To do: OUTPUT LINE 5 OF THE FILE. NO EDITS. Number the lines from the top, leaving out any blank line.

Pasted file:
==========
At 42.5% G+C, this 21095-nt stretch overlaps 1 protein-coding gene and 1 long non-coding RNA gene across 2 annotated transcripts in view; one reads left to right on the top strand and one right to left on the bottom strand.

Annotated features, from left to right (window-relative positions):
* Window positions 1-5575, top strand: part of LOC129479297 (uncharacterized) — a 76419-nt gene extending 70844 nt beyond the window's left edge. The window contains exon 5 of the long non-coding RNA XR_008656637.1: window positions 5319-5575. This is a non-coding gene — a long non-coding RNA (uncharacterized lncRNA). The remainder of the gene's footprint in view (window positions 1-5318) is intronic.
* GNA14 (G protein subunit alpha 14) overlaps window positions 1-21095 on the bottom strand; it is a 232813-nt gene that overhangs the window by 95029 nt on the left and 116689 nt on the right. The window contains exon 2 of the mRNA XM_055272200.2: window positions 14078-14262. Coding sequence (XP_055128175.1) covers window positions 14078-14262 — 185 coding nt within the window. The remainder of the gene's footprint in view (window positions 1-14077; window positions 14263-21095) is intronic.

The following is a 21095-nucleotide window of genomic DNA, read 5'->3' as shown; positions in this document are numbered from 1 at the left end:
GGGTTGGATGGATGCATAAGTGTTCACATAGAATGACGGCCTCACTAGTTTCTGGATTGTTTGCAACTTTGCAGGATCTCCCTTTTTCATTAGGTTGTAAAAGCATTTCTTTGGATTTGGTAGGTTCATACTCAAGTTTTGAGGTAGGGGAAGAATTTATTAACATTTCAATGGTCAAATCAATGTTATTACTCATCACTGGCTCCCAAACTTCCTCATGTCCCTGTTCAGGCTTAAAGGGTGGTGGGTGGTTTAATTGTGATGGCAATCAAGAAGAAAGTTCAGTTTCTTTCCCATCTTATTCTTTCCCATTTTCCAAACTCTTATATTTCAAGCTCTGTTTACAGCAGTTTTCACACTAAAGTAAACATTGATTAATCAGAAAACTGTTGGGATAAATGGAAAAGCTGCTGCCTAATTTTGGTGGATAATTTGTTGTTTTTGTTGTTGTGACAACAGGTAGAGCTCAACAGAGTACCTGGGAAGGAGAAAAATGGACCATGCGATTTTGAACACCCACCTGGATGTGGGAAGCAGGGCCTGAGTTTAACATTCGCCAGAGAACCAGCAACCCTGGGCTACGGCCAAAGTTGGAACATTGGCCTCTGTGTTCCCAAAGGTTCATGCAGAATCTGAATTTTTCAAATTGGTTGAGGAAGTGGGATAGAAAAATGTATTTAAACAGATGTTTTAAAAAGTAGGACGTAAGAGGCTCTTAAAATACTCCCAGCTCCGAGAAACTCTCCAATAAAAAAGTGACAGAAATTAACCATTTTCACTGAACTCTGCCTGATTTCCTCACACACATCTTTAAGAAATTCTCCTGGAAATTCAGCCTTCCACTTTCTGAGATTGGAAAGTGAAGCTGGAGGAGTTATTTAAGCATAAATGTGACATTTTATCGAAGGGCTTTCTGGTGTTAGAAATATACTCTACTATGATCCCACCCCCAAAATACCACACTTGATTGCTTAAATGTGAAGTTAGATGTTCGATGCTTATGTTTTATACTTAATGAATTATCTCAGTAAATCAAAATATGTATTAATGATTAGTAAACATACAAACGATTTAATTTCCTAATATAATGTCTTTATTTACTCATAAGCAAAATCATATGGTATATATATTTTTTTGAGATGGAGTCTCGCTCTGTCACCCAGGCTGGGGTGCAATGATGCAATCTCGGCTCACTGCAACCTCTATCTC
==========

The following is a 21095-nucleotide window of genomic DNA, read 5'->3' as shown; positions in this document are numbered from 1 at the left end: